For much of the past 500 years, women have used underpinnings to mold their bodies into the dominant fashionable silhouette. The basic underpinnings usually consisted of a chemise, corset and petticoat(s). Other items, including sleeve plumpers, crinolines and bustles, came and went as fashion dictated. In the late 19th century, the fashionable figure was womanly and voluptuous, with full curves and a defined waist. This undergarment ensemble features some of the underpinnings a woman might have used to create this silhouette.
For Victorian women, cultivating personal beauty was a worthy pastime and a moral imperative. Though facial beauty was purely accidental, "deficiencies" of the body could be improved upon through careful application of the appropriate undergarments. Shaping undergarments not only corrected any perceived physical flaws, but also concealed signs of aging. Corsets were considered particularly important, as only an "immoral" woman would go about un-corseted. Though dress reformers decried the physical and moral implications of the corset, most women continued to wear them until the early 20th century.
Closest to the body was the chemise. Usually a sleeveless garment of linen or fine cotton lawn, the shape and fit of the chemise was much like a modern day nightgown. Worn next to the body, the washable chemise kept stains and odors from the less washable corset and gown. By the late 19th century, some women had begun to wear bifurcated drawers with a shorter chemise. Below is an image of the chemise seen in the ensemble above.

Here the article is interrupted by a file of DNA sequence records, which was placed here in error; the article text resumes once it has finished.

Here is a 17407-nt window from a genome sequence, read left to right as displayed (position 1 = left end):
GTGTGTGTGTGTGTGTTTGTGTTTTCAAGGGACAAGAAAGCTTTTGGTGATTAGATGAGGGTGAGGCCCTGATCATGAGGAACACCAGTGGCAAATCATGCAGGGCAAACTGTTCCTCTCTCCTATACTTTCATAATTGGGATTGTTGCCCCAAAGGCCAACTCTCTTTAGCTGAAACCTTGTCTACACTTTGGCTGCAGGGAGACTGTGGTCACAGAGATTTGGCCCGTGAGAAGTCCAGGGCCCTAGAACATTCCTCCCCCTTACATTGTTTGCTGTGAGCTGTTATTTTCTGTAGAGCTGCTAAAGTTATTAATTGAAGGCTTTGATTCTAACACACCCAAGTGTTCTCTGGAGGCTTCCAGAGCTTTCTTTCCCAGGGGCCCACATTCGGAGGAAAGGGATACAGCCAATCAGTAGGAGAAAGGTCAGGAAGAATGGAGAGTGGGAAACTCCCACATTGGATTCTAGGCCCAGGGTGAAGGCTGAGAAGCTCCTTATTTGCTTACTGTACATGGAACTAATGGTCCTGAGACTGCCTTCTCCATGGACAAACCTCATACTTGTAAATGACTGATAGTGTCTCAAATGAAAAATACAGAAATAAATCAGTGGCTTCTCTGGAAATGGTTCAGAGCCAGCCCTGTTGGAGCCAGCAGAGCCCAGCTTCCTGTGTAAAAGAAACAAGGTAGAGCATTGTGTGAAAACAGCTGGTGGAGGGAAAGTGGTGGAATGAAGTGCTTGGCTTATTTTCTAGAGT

Despite the fact that underpinnings were seen by very few people, a great deal of attention was paid to quality and appearance. The upper portion of the chemise was usually trimmed with delicate lace or ruffles. In 1900, Harper's Bazaar suggested "that if your lingerie is made to the latest fashions, it is possible to get along with fewer gowns."1 This same article noted a renewed interest in hand-worked chemise trimmings.
Petticoats and corsets were worn over the chemise. In the late 19th century, petticoats fit closely at the hips and flared gently at the hem. To fully support the skirts, two petticoats were usually worn. The bottom petticoat was typically plain white and was sometimes called an underskirt. Because the top petticoat was occasionally glimpsed by others, it was often more decorative, such as the pink seen here. You can also glimpse the eyelet embroidery which decorates the hem of the underskirt.
Though early 19th century corsets tended to be made from plain white cotton or linen, by the late 19th century, colorful models were available. This cotton sateen version has center front fasteners, which meant that it could be undone without the help of a maid or body servant. Cut below the bust, it creates the shaped waist that was so desirable during this period. The image below shows the back laces, which could be tightened or loosened depending on body type. Fit was important, as "gowns of the present day  require to be worn over most carefully fitted corsets and petticoats."2
To emphasize or create a womanly figure, women could wear hip pads, sometimes called hip bustles. This particular hip pad is labeled "The Scott" and is made of cotton lightly padded with horsehair. According to its still attached(!) label, The Scott was "especially adapted for very slight figures having no side or back hips." This slight augmentation of a slender figure would help skirts "hang and drape gracefully."